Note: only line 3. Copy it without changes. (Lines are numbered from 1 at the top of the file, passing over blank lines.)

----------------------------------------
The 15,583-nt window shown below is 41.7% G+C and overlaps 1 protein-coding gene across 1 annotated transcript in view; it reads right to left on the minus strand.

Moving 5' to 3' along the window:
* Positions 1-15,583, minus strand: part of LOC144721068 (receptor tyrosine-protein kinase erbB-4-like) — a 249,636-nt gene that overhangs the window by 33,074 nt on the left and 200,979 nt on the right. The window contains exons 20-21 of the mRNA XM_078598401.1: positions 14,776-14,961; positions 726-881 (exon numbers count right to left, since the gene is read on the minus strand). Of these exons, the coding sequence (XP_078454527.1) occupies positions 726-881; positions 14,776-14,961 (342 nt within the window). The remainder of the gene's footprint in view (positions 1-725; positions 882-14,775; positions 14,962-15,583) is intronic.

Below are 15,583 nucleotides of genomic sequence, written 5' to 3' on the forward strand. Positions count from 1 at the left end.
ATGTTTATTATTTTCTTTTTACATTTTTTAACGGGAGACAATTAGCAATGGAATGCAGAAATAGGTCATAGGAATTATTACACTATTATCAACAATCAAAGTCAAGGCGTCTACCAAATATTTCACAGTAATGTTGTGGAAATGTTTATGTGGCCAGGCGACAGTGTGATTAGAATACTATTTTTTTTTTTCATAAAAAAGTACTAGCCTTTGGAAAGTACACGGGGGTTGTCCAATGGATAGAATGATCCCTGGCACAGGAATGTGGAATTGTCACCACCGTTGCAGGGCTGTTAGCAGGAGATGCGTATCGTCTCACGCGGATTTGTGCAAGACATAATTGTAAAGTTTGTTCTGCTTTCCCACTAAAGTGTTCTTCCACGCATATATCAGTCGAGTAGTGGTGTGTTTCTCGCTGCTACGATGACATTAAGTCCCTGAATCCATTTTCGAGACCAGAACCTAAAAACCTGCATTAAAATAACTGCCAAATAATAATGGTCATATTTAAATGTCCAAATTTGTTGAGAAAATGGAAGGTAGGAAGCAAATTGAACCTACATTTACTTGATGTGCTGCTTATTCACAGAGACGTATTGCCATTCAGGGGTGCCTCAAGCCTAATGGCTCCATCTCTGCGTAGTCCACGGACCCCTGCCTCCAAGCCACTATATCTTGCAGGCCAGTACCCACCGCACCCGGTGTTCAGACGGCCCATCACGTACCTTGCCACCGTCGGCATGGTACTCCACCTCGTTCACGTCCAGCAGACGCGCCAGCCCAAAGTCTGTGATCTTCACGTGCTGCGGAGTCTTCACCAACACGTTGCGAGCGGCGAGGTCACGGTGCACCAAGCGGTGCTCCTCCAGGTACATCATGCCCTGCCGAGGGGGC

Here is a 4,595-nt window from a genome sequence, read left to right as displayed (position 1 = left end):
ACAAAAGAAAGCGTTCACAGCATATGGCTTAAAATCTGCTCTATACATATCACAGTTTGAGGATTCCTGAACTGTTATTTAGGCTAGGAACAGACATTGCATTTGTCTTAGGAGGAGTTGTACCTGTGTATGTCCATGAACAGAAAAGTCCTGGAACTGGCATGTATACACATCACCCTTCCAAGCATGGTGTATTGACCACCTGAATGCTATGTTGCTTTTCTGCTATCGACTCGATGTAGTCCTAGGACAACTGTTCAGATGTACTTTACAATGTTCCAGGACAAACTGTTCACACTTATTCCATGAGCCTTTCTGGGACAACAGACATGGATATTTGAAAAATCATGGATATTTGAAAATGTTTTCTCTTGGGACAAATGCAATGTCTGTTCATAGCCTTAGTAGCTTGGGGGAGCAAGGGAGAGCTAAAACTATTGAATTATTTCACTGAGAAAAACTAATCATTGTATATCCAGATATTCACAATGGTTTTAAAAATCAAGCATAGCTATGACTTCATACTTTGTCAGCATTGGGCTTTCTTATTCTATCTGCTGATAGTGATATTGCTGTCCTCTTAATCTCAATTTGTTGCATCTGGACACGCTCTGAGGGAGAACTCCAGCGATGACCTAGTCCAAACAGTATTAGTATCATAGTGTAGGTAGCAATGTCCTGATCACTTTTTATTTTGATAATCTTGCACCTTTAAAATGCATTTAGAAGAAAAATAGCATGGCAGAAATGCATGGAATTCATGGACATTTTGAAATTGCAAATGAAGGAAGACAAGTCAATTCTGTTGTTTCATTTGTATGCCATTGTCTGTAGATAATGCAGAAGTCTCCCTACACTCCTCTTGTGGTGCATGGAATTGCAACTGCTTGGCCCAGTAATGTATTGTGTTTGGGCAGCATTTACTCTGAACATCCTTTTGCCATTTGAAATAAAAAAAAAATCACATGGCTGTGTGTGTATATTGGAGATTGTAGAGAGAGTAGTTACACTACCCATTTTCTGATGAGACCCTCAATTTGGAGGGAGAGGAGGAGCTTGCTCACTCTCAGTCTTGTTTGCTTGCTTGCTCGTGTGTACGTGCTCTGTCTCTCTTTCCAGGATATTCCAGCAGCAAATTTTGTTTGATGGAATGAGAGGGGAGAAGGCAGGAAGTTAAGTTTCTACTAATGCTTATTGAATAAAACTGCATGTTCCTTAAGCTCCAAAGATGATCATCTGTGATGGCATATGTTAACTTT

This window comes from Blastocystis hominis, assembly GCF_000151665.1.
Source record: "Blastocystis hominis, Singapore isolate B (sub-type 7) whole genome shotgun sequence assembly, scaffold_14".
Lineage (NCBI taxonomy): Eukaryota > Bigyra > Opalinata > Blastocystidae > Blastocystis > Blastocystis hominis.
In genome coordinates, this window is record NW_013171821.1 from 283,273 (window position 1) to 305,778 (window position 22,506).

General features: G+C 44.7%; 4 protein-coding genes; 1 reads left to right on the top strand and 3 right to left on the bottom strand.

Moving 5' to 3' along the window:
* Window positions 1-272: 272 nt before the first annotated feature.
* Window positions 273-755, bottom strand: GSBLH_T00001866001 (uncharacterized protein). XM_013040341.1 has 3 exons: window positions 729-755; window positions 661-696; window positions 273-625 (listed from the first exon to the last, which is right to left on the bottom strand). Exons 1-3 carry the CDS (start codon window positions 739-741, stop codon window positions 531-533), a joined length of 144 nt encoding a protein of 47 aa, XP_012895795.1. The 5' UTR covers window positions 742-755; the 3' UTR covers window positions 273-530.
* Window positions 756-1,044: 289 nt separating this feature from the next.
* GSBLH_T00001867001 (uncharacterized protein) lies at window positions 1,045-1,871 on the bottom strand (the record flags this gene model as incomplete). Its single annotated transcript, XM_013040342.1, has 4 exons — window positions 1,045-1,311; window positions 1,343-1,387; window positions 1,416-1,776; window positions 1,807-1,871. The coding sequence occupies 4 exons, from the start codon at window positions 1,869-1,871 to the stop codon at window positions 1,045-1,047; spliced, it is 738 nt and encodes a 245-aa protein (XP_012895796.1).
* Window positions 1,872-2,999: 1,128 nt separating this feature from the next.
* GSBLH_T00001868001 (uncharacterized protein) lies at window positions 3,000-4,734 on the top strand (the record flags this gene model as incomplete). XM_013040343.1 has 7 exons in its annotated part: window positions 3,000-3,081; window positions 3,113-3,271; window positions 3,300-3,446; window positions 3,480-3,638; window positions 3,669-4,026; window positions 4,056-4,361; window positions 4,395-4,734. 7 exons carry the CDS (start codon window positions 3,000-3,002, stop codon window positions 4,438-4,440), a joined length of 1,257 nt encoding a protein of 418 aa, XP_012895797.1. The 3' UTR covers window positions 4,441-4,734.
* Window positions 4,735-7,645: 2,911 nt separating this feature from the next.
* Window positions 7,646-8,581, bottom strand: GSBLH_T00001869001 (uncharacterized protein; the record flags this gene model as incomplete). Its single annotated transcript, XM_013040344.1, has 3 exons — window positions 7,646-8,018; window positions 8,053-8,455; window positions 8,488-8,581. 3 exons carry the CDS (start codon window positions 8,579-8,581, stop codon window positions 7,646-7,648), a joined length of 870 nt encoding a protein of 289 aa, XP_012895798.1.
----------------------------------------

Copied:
* Positions 1-15,583, minus strand: part of LOC144721068 (receptor tyrosine-protein kinase erbB-4-like) — a 249,636-nt gene that overhangs the window by 33,074 nt on the left and 200,979 nt on the right. The window contains exons 20-21 of the mRNA XM_078598401.1: positions 14,776-14,961; positions 726-881 (exon numbers count right to left, since the gene is read on the minus strand). Of these exons, the coding sequence (XP_078454527.1) occupies positions 726-881; positions 14,776-14,961 (342 nt within the window). The remainder of the gene's footprint in view (positions 1-725; positions 882-14,775; positions 14,962-15,583) is intronic.